‘We Should Reach a Compromise’
On October 27th Claude Blanchemaison, Honorary Professor of the HSE, Professor at the Paris-Dauphine University, and former French Ambassador to Russia, delivered an open lecture for the students of the Higher School of Economics.
The lecture, organized by the HSE Center for Cooperation with France and French-speaking Countries and the Embassy of France in Russia, was dedicated to reviewing the current problems of the European Union and coincided with Claude Blanchemaison being made an HSE honorary professor.
Prof. Blanchemaison’s meeting with the HSE students took place only a couple of hours after an historic EU summit in Brussels, where European leaders made some key decisions concerning Europe’s financial future. In particular, the capacity of the European Financial Stability Facility was increased to one trillion euro, private banks were advised to increase their assets in general capital, and European banks agreed to write off half of the state obligations issued by Greece thus decreasing the country’s debt.
The problems of Greece, Spain and Italy are today the focus of attention of European financial authorities. There is much speculation on Greece’s possible exit from the eurozone, but Prof. Blanchemaison believes this scenario to be impossible, since it will lead to disasterous consequences for Greece. At the same time, the single European currency seems to him to be overvalued compared to the U.S. dollar. Despite the debt crisis, the euro’s exchange rate remains high which damages the competitive ability of European exports.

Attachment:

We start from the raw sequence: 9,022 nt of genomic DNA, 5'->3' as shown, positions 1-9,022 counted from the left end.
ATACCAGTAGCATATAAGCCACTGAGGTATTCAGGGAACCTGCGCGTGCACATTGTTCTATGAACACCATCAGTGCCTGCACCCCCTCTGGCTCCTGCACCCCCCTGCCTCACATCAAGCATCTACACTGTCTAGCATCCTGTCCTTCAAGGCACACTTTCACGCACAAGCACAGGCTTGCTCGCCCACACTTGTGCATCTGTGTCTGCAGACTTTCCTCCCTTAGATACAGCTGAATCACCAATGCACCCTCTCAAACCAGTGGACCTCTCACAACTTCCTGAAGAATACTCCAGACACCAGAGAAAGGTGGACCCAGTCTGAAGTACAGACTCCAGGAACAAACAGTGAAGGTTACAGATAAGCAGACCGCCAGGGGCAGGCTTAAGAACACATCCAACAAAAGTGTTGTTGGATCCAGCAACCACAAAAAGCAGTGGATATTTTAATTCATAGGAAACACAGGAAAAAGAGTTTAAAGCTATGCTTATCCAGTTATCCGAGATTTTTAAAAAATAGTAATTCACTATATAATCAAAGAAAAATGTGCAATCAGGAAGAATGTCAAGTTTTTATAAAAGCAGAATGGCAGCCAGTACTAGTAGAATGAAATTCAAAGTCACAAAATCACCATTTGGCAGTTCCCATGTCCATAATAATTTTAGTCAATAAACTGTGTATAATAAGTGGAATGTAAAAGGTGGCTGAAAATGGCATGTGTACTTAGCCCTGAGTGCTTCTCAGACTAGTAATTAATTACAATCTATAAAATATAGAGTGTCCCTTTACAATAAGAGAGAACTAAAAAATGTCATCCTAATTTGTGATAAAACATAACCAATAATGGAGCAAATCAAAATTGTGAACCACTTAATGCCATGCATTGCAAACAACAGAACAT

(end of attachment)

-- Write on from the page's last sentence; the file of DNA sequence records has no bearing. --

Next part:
According to Claude Blanchemaison, the recent Brussels summit was a response to EU critics who blamed European leaders for their inability to react to the crisis and make responsible decisions. But how did Europe, which has been a relatively safe haven over the last thirty years, become the focus of a new wave of the economic crisis?
Everything that is taking place in the EU today, according to Prof. Blanchemaison, is a kind of bill for past success. The EU, which grew from coal and steel agreements between France and Germany and which had the main task of preventing a new war in Europe happening, became a ‘distributor’ of democracy on the continent, providing relatively equal economic and social development for most of its members and increasing Europe’s authority on the international scene. At the same time, EU critics believe that Brussels has become a huge bureaucratic machine which is only interested in defending its own interests, not the interests of the European countries. ‘This is both true and false’ the former ambassador diplomatically remarked.
It is true that many Europe’s partners prefer not to deal with Brussels, but with Berlin, London and Paris, through direct negotiations with the governments of leading European countries. But Claude Blanchemaison believes that the EU structure itself teaches politicians from different countries not to battle, but to come to agreements with each other. ‘One of the most important EU achievements is the creation of a culture of searching for compromise’, the HSE honorary professor believes. ‘Our points of view are sometimes different, but we have a duty to continue dialogue and reach a compromise. Is it possible to broaden this culture to other systems of international affairs? We say it is.’
In his lecture Claude Blanchemaison also spoke about the future of the EU’s cooperation with Russia: here both sides have a much greater scope for interaction than merely the supply and consumption of hydrocarbons. Professor Blanchemaison believes collaborations in technology to be mutually profitable, one of the examples of which is the start of Russian Soyuz rockets launches from the Kourou spaceport in French Guiana which belongs to the European Space Agency.
‘We mutually complement each other, and on this basis we should build a new structure for our strategic partnership’, Claude Blanchemaison concluded.
Oleg Seregin, HSE News Service
Photos by Nikita Benzoruk
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